Hope Star from Hope, Arkansas on December 6, 1948 · Page 2
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Hope Star from Hope, Arkansas · Page 2

Hope, Arkansas
Issue Date:
Monday, December 6, 1948
Page 2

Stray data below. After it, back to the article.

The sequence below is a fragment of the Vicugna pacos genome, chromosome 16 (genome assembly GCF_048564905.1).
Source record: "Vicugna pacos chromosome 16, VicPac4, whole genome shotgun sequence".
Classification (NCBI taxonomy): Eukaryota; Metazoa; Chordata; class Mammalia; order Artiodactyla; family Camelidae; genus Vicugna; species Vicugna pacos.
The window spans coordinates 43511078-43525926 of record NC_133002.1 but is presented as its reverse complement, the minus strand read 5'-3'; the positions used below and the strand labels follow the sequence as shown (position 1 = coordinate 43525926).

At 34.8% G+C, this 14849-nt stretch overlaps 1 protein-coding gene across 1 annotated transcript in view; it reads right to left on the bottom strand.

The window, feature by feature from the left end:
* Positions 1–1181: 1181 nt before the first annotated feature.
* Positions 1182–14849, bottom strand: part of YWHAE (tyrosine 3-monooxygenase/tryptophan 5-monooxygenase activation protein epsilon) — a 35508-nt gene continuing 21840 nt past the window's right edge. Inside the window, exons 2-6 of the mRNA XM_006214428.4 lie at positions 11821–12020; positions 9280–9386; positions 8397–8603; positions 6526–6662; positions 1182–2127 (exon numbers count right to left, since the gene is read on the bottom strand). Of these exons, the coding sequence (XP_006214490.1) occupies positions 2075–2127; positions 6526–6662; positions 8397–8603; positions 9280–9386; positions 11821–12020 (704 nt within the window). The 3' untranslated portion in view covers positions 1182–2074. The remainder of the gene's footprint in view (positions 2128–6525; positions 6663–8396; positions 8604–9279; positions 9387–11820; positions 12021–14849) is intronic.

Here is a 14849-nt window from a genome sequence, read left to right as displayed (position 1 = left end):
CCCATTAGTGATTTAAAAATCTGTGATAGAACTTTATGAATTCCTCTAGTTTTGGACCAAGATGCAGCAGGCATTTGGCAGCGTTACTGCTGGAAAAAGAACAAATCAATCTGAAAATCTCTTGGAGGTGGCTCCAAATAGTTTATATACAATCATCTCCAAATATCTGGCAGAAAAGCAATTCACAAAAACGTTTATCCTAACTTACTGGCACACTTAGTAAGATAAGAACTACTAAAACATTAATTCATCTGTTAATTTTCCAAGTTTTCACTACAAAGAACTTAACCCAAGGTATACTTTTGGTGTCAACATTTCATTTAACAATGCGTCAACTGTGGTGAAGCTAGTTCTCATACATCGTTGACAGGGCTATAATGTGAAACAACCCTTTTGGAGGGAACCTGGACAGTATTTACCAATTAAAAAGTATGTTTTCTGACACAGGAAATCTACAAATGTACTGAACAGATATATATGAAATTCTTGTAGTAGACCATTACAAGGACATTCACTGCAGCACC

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Poge Two HOPE STAR, HOPE, ARKANSAS Monday, December 6, 1948 Election of Truman to Be Made Official Washington. Dec. 6 — (UP) — i One week 'from today. 531 electors i meet at the various state capitals i lo pick the next president of the ! United States. j The electors, like everyone else. I know that Harry S. Truman was I the nation's choice at the polls on ' Nov. 2 Nevertheless, a complicated ritual provided by the constitution and acts of congress will be closely observed to make it official. It will all wind up Jan. 20 when Mr. Truman takes the oath of office here,on the capital's cast porl- ico. . There in a chance that this wll be the last time the electoral process will work as it nov; exists. There are many in congress who believe it-is "archaic" and who favor a constitutional amendment to •»r>?>i«? basic changes. Each state is allowed one presidential elector for every one of its representatives and senators in Congress. When John Citizen went Jnlo the polling booth on election d'iy, he didn't vote for Mr. Truman or Gov. Thomas E. Dcwcy. He voted for a slate of electors pledged to his particular candidate. The electors, in turn, will get their chance to cast their official votes next week. Usually, they vote as instructed by the people of their Mates on election day. But this year there is talk that some electors named to vote for Gov. J. Strom Thurmond of South Carolina, the States' Rights candidate, may switch to Mr. Truman. Aside from their brief duties next week, about all the electors get out of it is a free reserved seat at the inaugural ceremonies here next month, but they .must pay (heir own expenses for the trip. At present, the candidate winning the largest popular vote in a state gets all of that state's electoral votes. Some congressmen of both parties are talking of an amendment whereby the electoral votes would be divided among all candidates in proportion popular vote. Once the electors vote next week each state will prepare six official copies of its count. These are filed at, specified intervals with certain state office holders, the secretary of stale in Washington, federal district judges and Senate President Arthur H. Vandenberg. Congress decreed the wide distribution as insurance against theft or loss". , The hext step comes on Jan 6, at exactly one p. m. EST. The law requires the senate to join the house in the house chamber al that time for the formal counting of the ballots. Vandenberg will preside. The roll of states will- then bo called beginning with Alabama and continuing alphabetically. Vandenberg will open the communications irom the state governors and read the vote: When the roll call finally gives Mi-.-Truman a majority •— or 26G votes— for the.first time he's really .-elected. Transfusions Save New-Born Twins ,.- ^ ., Navy Locates Plane With 37 Aboard Johnston Island, Dec. (5 —l/IV— A navy search plane radioed early today it was circling the survivors of a C-54 transport forced down in I the mid-Pacific Sunday with 37 men aboard. The search plane, a Privateer messaged that it could maintain its vigil "about three and a half hours." It did not report how many survivors were at the scene. Engine trouble forced the Grand Ju r y Continued From Page One Investigator Wheeler handed to the grand jury papers which the committee says an unnamed member of the underground in the state department turned over lo Chambers before the war for relay to Russian agents. Chambers now is a Time magazine editor. The committee itself was reported lo have been advised today by Sninncr Welles, former undersecretary of state, that state department documents obtained by the committee should not be made nublif because of their security importance. I A committee informant did not transport to ditch at'a "poini" about |say - whelher WoUes described ihe Born 13 days prematurely with the often-fatal RH factor in their blood, twins Penelope (left) and Susan Sullivan were savpd by a series of transfusions in Los Angeles. Doctors said Ihe treatment of identical twins for RH factor simultaneously medical history. was unique in Monday December 6 The O.E.S. will meet at the Masonic Hall Monday at 7:30 p.m. for its regular meeting. The Business and Professional Women's Club, which for the pasl three years has sponsored Christinas Good Fellow Boxes, is this year requesting all organisations or individuals who are interested in assisting this project with cash donations please contact either Miss Mary Jo Hamilton or Miss Jessie Loomis. There will be a basketball game at the Prescotl gym Monday, December G at 8 p.m. Proscott Leg- ionaircs will play Ouachita Tigers. Tuesday, December 7 The Wesleyan Service Guild of the Methodist Church will meet Tuesday evening at 7 o'clock al the home of Mrs. Charlie Thomas with Miss Nina Catherine Scott co- to their i hostess. This will be the annual ' Xmas party. The Sunbeams of the First Bap- list church will moot at the church at 3:15 p.m. HOTEL^ ASSOCIATION 'LiUfeyRbek, Dec. 3 —OPH- More than 400 members of the Ark- Mo-Ark r .Okla Hotel Association rog- aste'red'.Jhere today for the opening of their""two-convcntion. John;.England, Chicago, director of the American Hotel Association, was to- address the group later today. There will be a recreation training program for workers and youth of the Prcscott district at the Methodist church Tuesday afternoon at 4 o'clock. All young people arc requested to be present. There will be a deacons meeting at the First Baptist church at 7 o'clock. In early times, whales stranded on shore in England and Scotland were the property of the crown. Mrs. C. A. Grain Jr. was hostess to an afternoon bridge party on Thursday afternoon at'the homo of her grandmother, Mrs, C. 11. Vol- way. The rooms were decorated with bouquets of multi-colored fall flowers. Bridge was played from two tables with Mrs. Dutchie Bright winning high score prize. A delectable salad course was served by the hostess to guests: Mrs. Ralph Haynie. Mrs. Thomas Dewoody, Mrs. J. Leland Lavender, Mrs. Allen Gee Jr., Mrs. Dutchie Bright, Mrs. Joe Wray, and Mrs.-Norman Whit.aker, Jr.' Youth and Age Hit- Jackpot on Radio Programs New York, Dec. 6 — -f/P)— A 17-year-old girl and an 83-year- old widow struck it rich on radio programs during the week-end. Alice Heaney, 17. of Pawtucket. R. T.. won prizes valued at S2G.200 last night for correctly identifying a melody on ABC's '-Slop the Music" show. Called on the telephone by the network , she identified the lime as "Nancv Dawson." Miss Heaney told the network she is a c'erk in a Pawtucket meat market. • Mrs. Margaret Ash, 83. of Watertown. N.Y.. won prizes valued at 824,000 Saturday night for naming Harold "Red" Grange, famed football star, a the "phantom voice" of the CBS "Sing II Again" program. She also won when telephoned by the network. Three Bridge OoB^racfrs to ^o Awarded U. S. public roads bid- Little Rock. Dec. 4 — (tP)~ The Arkansas highway department has received bids on three county bridge projects, and will award contracts upon approval of county judges and the -- - administration. Projects and apparent lowei dors: Rolling Fork bridge on the Cheat- liEim-highway 71 road, Sevier county. Graves Bros., Pine Bluff, $83,805. Two jobs in Saline county, Murray and Ace company. Little Rock on both, $16.070 and $8,167. The highway commission will moot here Dec. W to ratify contracts on the new bridge across the Mississippi river. It will meet joint- with the Tennessee commission Memphis the day before Creomulsion relieves promptly because it goes right to the scat or the trouble to help loosen and expel germ laden phlegm and aid nature to soothe nnd heal raw, tender, inflamed bronchial mucous membranes. Tell your druggist to sell you a bottle of C'reomuJsiou with the understanding you roust like the way it quickly *JJay» the cough or you are to have your money back. for Coughs.ChestColds, Bronchitis Deafened People May Now Hear Clearly Science has now made 'it possible- for the deafened to hear faint sounds. It is a hearing device so Email that it fits in the hand and enables thousands to enjqy sermons, music and friendly companionship. Accepted by the Council on Physical Medicine of the American Medical Association. This device does not require separate battery pack, battery wire, case or garment to bulge or weigh you down. The lone is clear and powerful. So made that you can adjust it yourself to suit your hear- in;; as your hearing changes. The makers of Beltone, Depl. (i, 1450 \Vest 19th St., Chicago B, 111., are so proud pf their achievement that they will gladly swid free descriptive booklet and explain how you may get a full demonstration of this remarkable hearing device in your own home without risking a penny. Write Beltone today. --Adv. The Tschaikovsky Merry Go Round Junior Music Club met Wednesday afternoon at the home of Freddie Moberg. The meeting was called to order by the prosi dent, Margaret Hunter Scott. Minutes of the last meeting were read by the secretary, Sue Clark. Martha Ann Holder gave a history of Beethovein. "Our Xmas in America" was told by Martha Ann Mitchell. Shelba Jean Williams gave some Junior composers hints by firnest Harry Adams. There was a group singing of Xmas carols. The Jr. club will be guests of p the Senior Club on Wednesday. Dej comber 8 which will observe Guest i Day. During the social hour iced fakes and cold drinks were served lo the following members: Martha Ann Mitchell. Rosaua Laugloy, Sue Clark,, Martha Ann Holder. Margaret Hunter Scott, Sholba Joan Williams, Jeanetli: and Lavenie McCain. Parolee Nelson. Judy Gilbert, Belly Wishard and Miss Nina Catherine Scott, club sponsor. The Proscott Musical Coterie will observe Guest Day on Wednesday afternoon. December li, at three o'clock in (lie educational building of First Methodist Church. This Guest Day is an annual event of the club which affords members an opportunity lo invite guests to attend one of tlu-ir regular programs. This year members are inviting guests to enjoy .their Christmas 1.000 miles southwest of Honolulu and about 340 miles southwest of this tiny island—a mere speck of a refueling stop in the broad Pacific. The C-54 was one of a flight of I five en route from Okinawa to I Spokane. Wash. It carried a crew of seven and 30 passengers. I Col. Thomas L. Wiper, Johnston island commander who flew near the scene, reported he had seen signals from the water after the pilot of an air force search plane had spoiled the survivors and dropped a boat. i The air force pilot radioed first word that some survivors had been spotted. "Sighted flares," came the radio message from the search plane "Dropped boat. Boat landed about 100 yards from survivors. Don't •now whelher they saw it or not " I pilot. Capt. •" Hickam field messaged also that his gas supply was running low. He started back ior his tiny island base while other planes were ordered to the scene immediately. dn Honlulu, the Pacific air com- nand said a navy Privateer reported sighting flares on the water about 20 miles from where Stotts had dropped a boat. The air force said it was possible it was a second group of survivors.) Lt. Charles Basset of Spokane, Wash., renorted that the sea was cairn in the area and visibility aoocl. He is a navigator aboard a which returned early today from Ihe general area of the search. Basset's plane was one of -five in the flight in which the downed plane participated. II was known lhat Ihe C-54 carried 8 seven-man rai'ts and two five-man rafts equipped with radios, rations and flares. Stolts' plane was one of 12 long range air force and navy planes which searched over 2,000 square miles of ocean throughout Sunday, and until 9:35 p. m., last night (1:35 a. in., Monday, Central Standard Time) when, first word of flares reached Honolulu. Four Navy ships were speeding under forced draft toward the position. Other disasters occurred in Germany, in China and in several states in this country. The total known week-end death toll was 30. In Shanghai, there was a death toll of ten in the crash of a Chinese Central Air transport plane which burned at Kiangwan airport. In Berlin, three American crew members perished when an airlift C-54 crashed just after a takeoff. The crash of a plen into a mountain near Salinas, Calif., took a entire group of siezud documents in this category. : ' This development raised the possibility that tomorrow's opening committee session to investigate the ,1937-38 state department, 'leak may not be public. It begins at 2 p. m. EST. Two state department officers also appeared at the committee rooms. They were Sam Boykin, director of the office of controls, and Donald Nicholson, chief of the security division. "We asked to come." Boykin said. "We were not asked." A committee member said they would examine the Chambers documents. Papers taken to Now York by Wheeler included documents made from microfilms which Chambers vielded to the committee last Thursday. Wheeler was asked why Chambers had not previously disclosed the microfilm, and he replied: "He's a Quaker and didn't want to hurt anybody." The committee is hanging on to another set of copies of the documents, for use when it starts its own spy hearings going again tomorrow — but perhaps behind closed doors. The prints were made from microfilms obtained by subpoena from Chambers last week. At the time, Chambers had them cached in a hollow pumpkin on his Maryland farm. Chambers has said these particular documents never reached the Russians because he got them while he was in the process of splitting with the Reds. Robert E. Stripling, chief investigator I said the hearings starting tomorrow will establish who fed the papers to Chambers from the state department. The committee regards those hearings as so important that il, cnlisled the help of the coast guard land the navy to bring one of its Rep. Nixon (R-Calif) was en route to Panama aboard the S. S. Panama. A coast guard plane flew from St. Petersburg, Fla., to a dramatic rendezvous at Aklins Island, RAF Trains 'Para-Nurses' In Upper Heyford, England, Britain's first teams of "para-nurses" are in training. The volunteers are part of airborne medical groups, which will fly to the aid of crash victims. Sister O. E. V. Craig, left, and Sister M. M. Bradley attend a "casualty" alter a oractice leap. MACKENZIE Affairs Analyst Almost obscured by the crisis growing oul of Bolshevism's world aggression is one of the greatest humanitarian advances in history. India's millions of untouchables—descendants of generations of pitiable outcasts from .society— have had restored to them the (birthright which God gave them but which man look away. The new dominion's constituent assembly has written into its draft constitution a provision outlawing untouch- abilily and returning to these op- for Ihe House commUtce. lias ^^ pcopl ° lhcir inherent when Close there more it is ratified. Think of that! to half as manv people as are in the United Stales than ihe entire population of >e Pius to Moke Usual Xmas Address Vatican City, Dec. G —(/P)— Pope Pius will make his usual Christmas address to the world m. an- - at 11 a. 14 a. m. CST) Dec. 24, it was nounced today. Vatican short wave stations on HI.H4 and 31.00 meters and the -^L-melci- medium wave stalion will broadcast the address. the Jir.st movie theater in lion, hack in 19!):'. when the sion was 10 rents. death toll of six persons. The occupants were navy personnel, but the navy said it was not a military aircraft. Other United States fatalities in brief: Three friends in a private plane which crashed in a heavily-wooded section of the Door County Peninsula. Wise., near Lake Michigan. Four men in a plane which crashed near the Dubuque, la., airport after a takeoff during a rainstorm. Two others in a plane which "lunged to earth on a farm near Marseilles, 111. Two air force men in a private inline which crashed near Alexan- Imme- t \,-\. } L a man and two young reported missing in a plane which left Jamestown, N. Y.. Saturday afternoon for Dayton. Ohio, and later '.he British Isles or of France. And all of them living in a stale of unspeakable degradation imposed by their "betters." It is significant, as bespeaking the sincerity of this effort at reparation, thai the chairman of the drafting committee is the famous Dr. B. R.' Ambodkar. The doctor ?ngs to the class of 1111- jtouehables, but a fairy God-father in Hie person of The late Gaekwar of Baroda—one of the great and eood Indian princes—saw promise in the youngster and helped him acquire an education. Ambfidkar is a graduate of Columbia University. New York, and has a string'of degrees. AmbPdkar has spent his life championing the cause of his people. He is a man of deep sympathies and wide understanding as criminals. He also confirmed pris- f^" s °°'\ Discover by talking to .,11 him, as I have clone in his new '„„ lHon 1(? in New Delhi. History has provided few human south of Jamaica. Nixon transferred to the plane. )-,;„,„„!? and it flew the 475 miles to Miami. |"ouch-ih There he boarded a navy transport for the hop to. Washington. Immediately after his arrival last night Nixon went into a huddle with Stripling to go over the docu- ,ments. His first reaction was that they are "so damnably important" lit may not be possible to make them public. General MacArthur previously confirmed the sentences of death on the gallows given by the military tribunal to the top seven war tences. Dohihara was a Japanese undercover expert in China and Manchuria. Chinese called him "the bird of evil omen." Hirota was a career man who attended a pre- iPearl Harbor conference of former premiers a which war plans were made. The supreme court appeals were filed by Attorneys William Logan. Jr., of New York City, and Davis F. Smith of Ihis city. Jackson said he had refrained from participating in earlier similar appeals filed by Germans convicted in the war trials. He said that he did this lo avoid embarrassment for the U. S. since he has served as chief U. S. prosecutor al the trials of the top Na/.i.s. ' • "- said that in the case of th FINE FOR Burns Minor Cuts Chafe Scrapes FOR EXTRA QUALITY AND PURITY 1M PETROLEUM JELLY lis well-known nuine, Moroline, giiarunteeshigli- cst quality. Such a soothing dressing for minor wounds, chapped skin, scratches. T program which centers around the .sl-.i-y of Handel's "IVlesiah". Because the knowledge of this oratorio has usually boon limited ,to those who artfully make a study of music it is hopeci that this year the slory will become familiar to all so iha't tlu-ir appreciation of the Christmas radio presentation will be increased. Mrs. Joe K. Hamilton, at the merlingon Dec-ember !!, will tvll the story and Mrs. W. G. Bensberg will sing Ihe beautiful. ••] Know That My Redeemer Livelh". Other selections from the oratorio will be heard on the program. In addition lo the one guest each individual member of the club will invite- the Junior Music Club, which is sponsored by the Senior Club. will be guests. This group, known as the Tshehaikuvsky IVlerry-Gn- litiund (..'lub will be heard in a short program entitled Other Lands." was uiireport- i jfe I.-.. Occupants of the plane were i two Japanese, the court splil 4-4, so I |listed as W. J Bhmchard general lhat ho ' had tl e deciding ^ otc . 1 manager ot the General lu.iin.... ° Aero Products Division, "Music uf . Thomas Dewoody, Mrs. Joe and Mrs. Allen' Gee Jr Friday in Te.xarkana. and two women employes. Motors Dayton, — (UTM todav — Brit- wlicUlior lUrs. 1-iyrd Tippitt in Jackson. Michigan of Mr. anil Mrs. Andrew Jr. us visiting as the giu'st J. Morris. See Harry Shiver for .... Complete Plumbing Supplies Reznor Suspended Unit Heaters Floor Furnaces Roper Gas Ranges GENERAL ELECTRIC DISHWASHERS — DJSPOSALLS HARRY W. SHIVER PLUMBING — HEATING PHONE 259 Mr. and Mrs. C. A. \Vynn and daughter. Virginia Ann, have re| ceiitly returned from Washington, I D.C. where they were guests of I their daughter, Mrs. Dave Yar] broudy and family. i P.obliv Havnie. 17-vear-old son of | Mr. and Mrs. Lloyd llayuie of Ui. ! 1. I'reseoH, returned Saturday from ; Clneai'.n where lie attended the lli-lii i national -!-H Chili Congress. | Hubby, named a sertional winner ; in the National -1-11 Soil (\mserva- . IUMI l.'uitu-.'.t. won an all-expense itrip to ihi:-, cuiigress. This a\ the Firestone Ti ; I.I. and Mrs. B. G. ul 1 o!!.i;bearh. California, ihe birth of a .son. Paul ''M)Yi. mr-ei 20 al l.on^be \\'i .--'.v-i fu-kl is the fori London. Dec. (i isliers wondered Buckingham palace would clamp a curfew on Princess Margaret Rose following the Sunday Pictorial's criticising of her late hours. The tabloid newspaper pointed out that the 18-year-old princess remained up "until very late" four nights last week. Her entertainment schedule included a command film performance, a concert, theater and dancing, and a ball I and night clubbing. "Is she a teen-ager having too many late nights'.'" the Pictorial asked. The newspaper reported "palace circles noted a new phase in Ihe friendship between Margaret and the Marquess of Blandford." who has devoted some of his time in the -pnsi :o Sharman Douglas, daughter of United Stales Ambassador to London Lewis Douglas. Miss Douglas now is in Ihe U. s! The Pictorial said lhat the princess and the marquess attended a ball Friday in Bloomsbmy and then went lo the -100 Club, "where they "stayed very late." The newspaper said court circles regarded ihe princess as a "bale difficult." "Like other 'babies' of the fam- he inelines to wilfulness and own way and usually : Ihe newspaper eommcni- | Ailing King George and ljueeii iFlii'abelh were reported b\ the mewspaper to be concerned by the J princess' after-dark entertainment [expeditions because 'Margaret is jnn! ro'ousl and has been described 'as 'delicate,' " "Secondly her party going may leave a bad impression on the juib"- jlic. Mothers who find il hard to Wesu-rfu-ld | regulate hours their daughters .•ep do not like lo be told that "'•incoss Margaret's part-ills don't to mind,' " the newspaper Vote of Tribunal Revealed Tokyo. Doc. G — f/P) — The , death penalty for five of the seven j Japanese war lords sentenced to i hang was approved by a si:: to five j vole of the international military 1 tribunal, reliable sojurces said to- i day. i War Premier Hidcki Tojo and j _ , , Gen. Heilaro Kimuro, once Tojo'sij " i''*! 1 ! 11 '' vice minister, were given the death ||,;,'"]i''» , i lanors the Untouchables. They have li^en so low Hint they bnvnn't pvon been included in Ihe Hindu caste pvslcm. They are below and oul- sidn it. These wrolchecl folk have been condemned by tradition to live as pariahs. Thai is a term applied j n Tndin both !o these outcasts from society and lo Ihe starved wild dogs which race wailing through tli'> vi!l:i"es hv night in senrc'n of . nfi'ni with which to fill their gaunt 'bo'lio.s. | As a matter of fact I can testify Hrom nr>r.snnal observation that (he iiifn of n 10 dog is bettor. He doesn't ilivc so Inns and isn't condemned lo jsponcl his time ;>l «uch desrading jta-:!;s as emptying the night vessels lor his boilers. The victims of Ihis horrible curse of untouchabilitv have b^p'i '•Mled the "danine'l of the earth " But thn martyred Mahatma G;md- 'M u'h'i did so much to oase Uieir plight, named them Ihe "Hari- i--;is" or "the ellect of God." Them arr. i n f|io Indian nfiiin- s"la soir>" 700,000 villages, and all Hindu places are divided in two sections— -the village proper where • folk live, an <he Un- Tho Mosloms's don't enslp sysff-m nnd their vil- aren't so divided. sas. December 6, 1948: Muncipal Court of Hope, Arkan- City Docket Richard Trotter, no driver's license, forfeited $5 cash bond. Eugene Spilth, no driver's license, forfeited $5 cash bond. Buddy Brown, drunkenness, plea guilty, fined $10. The following forfeited $1 cash bond on a charge of incorrect parking: Mrs. Thomas McKec.. Arlice Adams. C. W. Tarpley. Ralph Cal- licolt, Junior Vines, J. W. Ellis, W. A. Williams. P. Whitten. The following forfeited a S10 cash bond on a charge of drunkenness: Odell Walker. Fred Jones, Lex Jones, Willie Garland. E/.ekiel Collins, assault and battery, forfeited $25 cash bond. Bill Yeager, speeding, forfeited $5 casn bond. State Docket Rufus Martin, drunkenness, forfeited 510 cash bond. Charlie Brown, reckless driving, forfeited $25 cash bond. L. M. Allrcd. B. H. Biankenship, Jasper Palazolo, overload, forfeited $25 cash bond each. Joe Gamble, James Edward Johnson, Joe Clifford Gamble, disturbing, peace, forfeited $10 cash bond. Loses With Disease Denver, Dec. G — (JP)— The young** mother who recently won the nation's sympathy in her cross country dash from iron lung to iron lung seeking relief from poliomy- clis is dead. Mrs. Dorothy McKenna. 28, was found lying on Ihe floor of her new home late yesterday by her husband John. He put her in her respi- Irator but she died before doctors could reach her. Her physician said she apparently never fully recovered from the effects of the gruelling 1,800-mile •• auto trip from their old homo in Medford Lake:;, N. J. Doctors said a layman could not conceive the punishment she took on that trip. Respiratory trouble had hindered Mrs. McKcnna's recovery from the cripplin" disease she caught in 1945, two weeks after her husband camo home from wartime service with the air force in the Far East. Doctors advised her <r > seek a drier climate. The young couple decided to give up their home and his good job and move to Denver. They sent their daughter Judy, 4, d to relatives in Oklahoma. The National Association for Infantile Paralysis mapped a roittc for them lhat placed them each night in towns with iron lungs— Pittsburgh Dayton, O. Springfield. 111. Kansas City, and Salina, Kas. Utterly exhausted on arrival here, she has had to spend each night in a home respirator but has been able to sit up with her daughter and husband most of the day. Her physician said he hasn't dc--^, terrnined what caused her sudden relapse. Retail Chains Announce Meat Price Drops New York, Dec. 6 —f/?l— Some major food chains announced today redu ctions in retailm etapc ires, reductions in retail meat prices. A & P food stores said reductions of from four to eight cents a pound on virtually every cut of beef, pork and other meats in the wholesale market. One food chain spokesman said meat prices were dropping because of a seasonal demand for poultry, particularly turkey. of this mineral is a good investment toward sturdy, healthy bones. It aids old people,, as well as young adults. In women of childbearing age, it even extends its benefits to future generations. The easiest way to plan regularly for calcium needs is to get plenty of milk and milk products in the diet, Lorraine Blackwood explains. Ranking next as good sources of this mineral arc dried't beans and peas, nnd certain of the leafy green vegetables such as turnip greens and kale. However, it is difficult to get enough calcium without milk products, especially some liquid milk. HERE'S WHAT YOU WANT! Stop hoping and wishing for relief, here's the real thing —C-2223! It'a helped thousands! If you suffer muscular aches due to exercise or exposure (often called rheumatic pain) or muscular lumbago, buy C-2223 today! You'll be so grqteful for tlie relief you get. Buy C-2323! Purchase price of first bottle back if not satisfied. For temporary relief of accompanying constipation, take St. Joseph 2223 Laxative Pills. Getting Plenty of Calcium in Milk N J*"M • Kb. • Is always used this for coughs of Getting plenty of calcium in milk or other daily foods is good planning for best nutrition, points out Home Demonstration Agent Lorraine Blackwood. When calcium is increased beyond the minimum requirement, the human body js able to put the added amount to use for long-range needs. That is, the extra portion The Quintuplets have always relied on Musterole to relieve coughs, sore throat and aching muscles of colda. No other rub at any price gives faster relief! Musterole also helps break up painful local congestion. In three slre-noths: Child's Mild Musterole, Regular and Extra Strong for grown-ups. Buy it today! penally by a vole of seven to four the informants said. \ ,.,, TT The sources said Sir William J llc I .' nt . ol ''' )l '' ll '' os ' """" hnrf " n Webb, president of the 11-momber f f ' onnmie independence. They have war crimes tribunal, and Maj. Gen. ! .,f" Jlel P )c - s - s and dependent on (ho M. Zaryanov of Russia refused ! Y.",'.','-'' , nl ''YV,' v lni ' tlloir lr »' r 'Ker I. M. Zaryar to vote for death on grounds their own courts do not inflict such a penally. Cold Water Is Dravyback to Egg Product-ion Cold or frozen water is one of the big drawbacks to high winter egg production, says Lorraine Blackwood, home demonstration agent. In the average Hempstead County poultry flock, egg production always drops following a cold snap. In many instances, this drop in production could be avoided or largely overcome by more careful attention to the water the hen- have to drink. Because the average egg is nearly 6'(i per livlihood. All ways of earninij a living have been'blocked to them, j except in the r-ase of the lowest, tasks. Thev have been barred from Ihe village well, have had no place to wash, and have been compelled to wear dirty clothes. I visited some of these poor devils, in their little mud-huts outside the village. Thev were friendly, pleasant folk, pitifullv grateful for a kindly glance, Their tragedy lay 'not so much in the difference inJ j f heir standard of living as in the jfact that they were cut off from all j social intercourse with their fel- jhm-s behind lhai village wall. | Now (lie Now India working j under le-idershin of such men as i |P.-indit Jswaharlal Nehru, prime | minister, is undertaking to frame '•"> new bill of rights. By the wav, .Nehru is n - Kpshr"iri Brah; min, hishest of all the Hindu castes. |A Brahman is supposed to be de- j filed if even Die shadow of an Un- 50OTHES IRRITATED STUFFY HosrR\is( Quick relief with ENTHOLATUSVi Don't give in to head-cold misery— get Mcntbolatinn. Feel Mentholatum's famous combination of menthol, camphor and other fast-acting ingredients help thin out thick mucus, lessen congestion and swelling, soothe smarting nostrils. Soon soreness eases up, head starts to clear, you can breathe again in comjort. 35? and 75tf. Clyde on a eh. Mrs. r:er "Miss isaid. escull. j The newspaper said the that prevents the hen ing her full quota of water will decrease egg production just thai much. j Water fur the poultry flock need ' not and should not be warm, but ; il should not be ice cold, she ail- ' vises. Water 41) to till degrees is J.H-I-- j feetly all right. Ordinary well water Would do the job line. ! During eold weather. Ihe IK-M.S ! should have- fresh waler firsl UUO.L; : in the morning-. This does not mean • noun, or even 10 a.m.. but as early ,' as possible alter the hens j.-ei off the roust. Musi of the eggs are laid before noun and the hens need this early i morning water lo complete their ! day's work, the home demunslra- tion agent explains. "plans her own dales" and thai : only the police and servants, are ! around when she gets home to, princess i Buckingham palace. i cent water, anything , , , , Ihe hen from "drink- ' V. nl /' n: ' ° t:ills :ll -' ! ' l)SS l! '"i. Rut a humanitarian—a disic- p!e of the saintly Gandhi. Night Spot, House, Barn ' v "->-=>H by Fire Hot Springs. Dee. 6 - i.-'i'i -separate lire.-.; destroyed a cldb anil a house and dairy near here yesterday. Mrs. Helen Humphrey. 2-1. suffered minor burns in Ihe blaze which destroyed the farm house and barn owned by the Purity r >;>irv and lee Cream company Avalon. a night spot en the n highway, was gutted in which started in the kitchen establishment. Loss was es- I .1 S50.000. il right" clown here and let LIS make you cheer! Our complete coverage against any risk will make you feel more brisk. Don't delay! INSURANCE FOR EVERYTHING rreentng Insurance Phone 1300 Hope, Arkansas